Who to Hire as your First Sales Manager

Firas

rennaisanceI recently had breakfast with a couple of Europe-based entrepreneurs who were getting ready to establish their company’s first US sales office in Boston. Up until that point, they had managed to bootstrap the business, getting it close to a $3 million run rate with a highly efficient sales model (primarily online and inside sales to mostly US customers, executed
through their London operations). We spoke at length about the composition of the US team, and the persona of the first sales manager they want to hire.

The first sales manager is a very tough persona to hire. That is especially so in companies with a distribution model and segment focus that is still forming and in flux.

This is especially true with non-US companies entering the US market. Given that circumstance, what the founders had experienced selling their product in the startup phase from Europe, does not fully apply to the experience of establishing a US sales team.  The persona of the first set of sales reps, and their manager, should be that of the The Renaissance Rep.

More on this in “The Sales Learning Curve,” a classic paper by Mark Leslie and Charles Holloway. It is a must-read for any founder/CEO looking to build or ramp up a sales team. Mark and Charles primarily focus on the launch of new products and the organizational learning curve required to support their success. I would say the learning curve also applies to pushing an existing product through a new distribution model or channel.

The key ingredients for successfully navigating the sales learning curve:

  • It requires the attention of the entire senior executive team, as the effort will impact each function in one way or another.
  • It should be tackled by a “tiger” cross-functional team that can adequately pursue the initiative with an open and learning mind frame.
  • Dive deep into the success requirements from the standpoint of the prospect/channel partner to understand the true pain points of each, the company’s value proposition for each, and how each wants to engage the company.
  • Adapt as learning is accumulated — adapt again, and again…
  • Once the learning is near complete (it never truly ends), drive to a clearly mapped out engagement model and the specific associated touch points through the whole distribution channel (company to partner to prospect to customer).
  • Once the core model is baked, only then hire the “steady state” team that will carry it forward.
  • And this is where the renaissance sales rep comes in… As Mark and Charles point out, in a new market or channel, the learning curve of the organization is different from that of the sales rep. The sales executive on the tiger team is very different from the executive who would carry the process forward once it is baked.

Hence the concept of the renaissance rep referenced in the learning curve paper. The renaissance rep must have the following characteristics:

  • Entrepreneurial (as much as a sales executive can be)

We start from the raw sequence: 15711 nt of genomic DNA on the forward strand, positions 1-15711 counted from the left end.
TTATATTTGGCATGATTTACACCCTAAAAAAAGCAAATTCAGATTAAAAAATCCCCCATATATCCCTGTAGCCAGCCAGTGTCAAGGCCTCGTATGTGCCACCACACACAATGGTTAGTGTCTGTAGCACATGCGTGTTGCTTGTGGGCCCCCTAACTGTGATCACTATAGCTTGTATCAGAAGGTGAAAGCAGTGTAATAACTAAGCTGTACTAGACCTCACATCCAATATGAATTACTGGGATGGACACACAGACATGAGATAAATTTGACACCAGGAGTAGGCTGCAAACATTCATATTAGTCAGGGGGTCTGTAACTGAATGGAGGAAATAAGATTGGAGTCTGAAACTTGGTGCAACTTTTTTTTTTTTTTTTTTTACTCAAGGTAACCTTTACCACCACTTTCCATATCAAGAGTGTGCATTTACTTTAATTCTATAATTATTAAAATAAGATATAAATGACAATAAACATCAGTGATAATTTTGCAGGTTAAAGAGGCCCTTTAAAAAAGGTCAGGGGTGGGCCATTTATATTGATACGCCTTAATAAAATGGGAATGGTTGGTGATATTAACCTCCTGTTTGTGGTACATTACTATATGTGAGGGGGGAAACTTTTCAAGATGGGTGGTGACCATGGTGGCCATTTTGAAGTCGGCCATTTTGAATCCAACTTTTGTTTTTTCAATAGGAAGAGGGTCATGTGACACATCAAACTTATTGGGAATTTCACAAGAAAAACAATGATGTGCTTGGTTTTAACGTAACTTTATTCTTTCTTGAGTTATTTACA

• Has experience at an early-stage company and wants to do it again
  • Willing to learn and adapt, learn and adapt
  • Willing to roll with the punches without pointing fingers at marketing or development or finance
  • Has the instinct to walk away from deals that will never close
  • Has the strength to push back on prospects that try to get something for nothing from an emerging company
  • Willing to forgo some compensation in return for company success and equity
  • Has faith that the money will come eventually, and the company will do well by him if it doesn’t

I have worked with and mentored several renaissance sales executives and reps over the years. Typically, I find them right after we invest in a new company. Successful founding-team sales executives are almost always renaissance sales people. One has to be in the start-up phase.

As the company enters the expansion-stage where the sales model matures and the market segment is more clearly defined, I find that the renaissance sales executive invariably begins to struggle with his or her evolving role. I see this especially with VPs of Sales, but just as often in rank and file sales reps. The first challenge is in their ability to adapt to a more prescribed and structured sales process (they miss the days when they used to make fast decisions and “wing it.”) The second is expectations. Founding renaissance sales people feel a sense of entitlement, and have a hard time recognizing that they can be easily replaced with sales people who have lower expectations, and are possibly better at selling in the execution phase.

I am very sensitive to this transition and have mentored more than one person through it. My advice to the CEO is to try as hard as he or she can to retain the renaissance rep. They are invaluable to the company as it looks to enter new markets or release new products. My advice to the renaissance rep is to go with the flow and happily take on a new role. There is nothing more fulfilling than going from challenge to challenge. Career advancement and wealth will eventually find their way to the renaissance rep, and in big ways.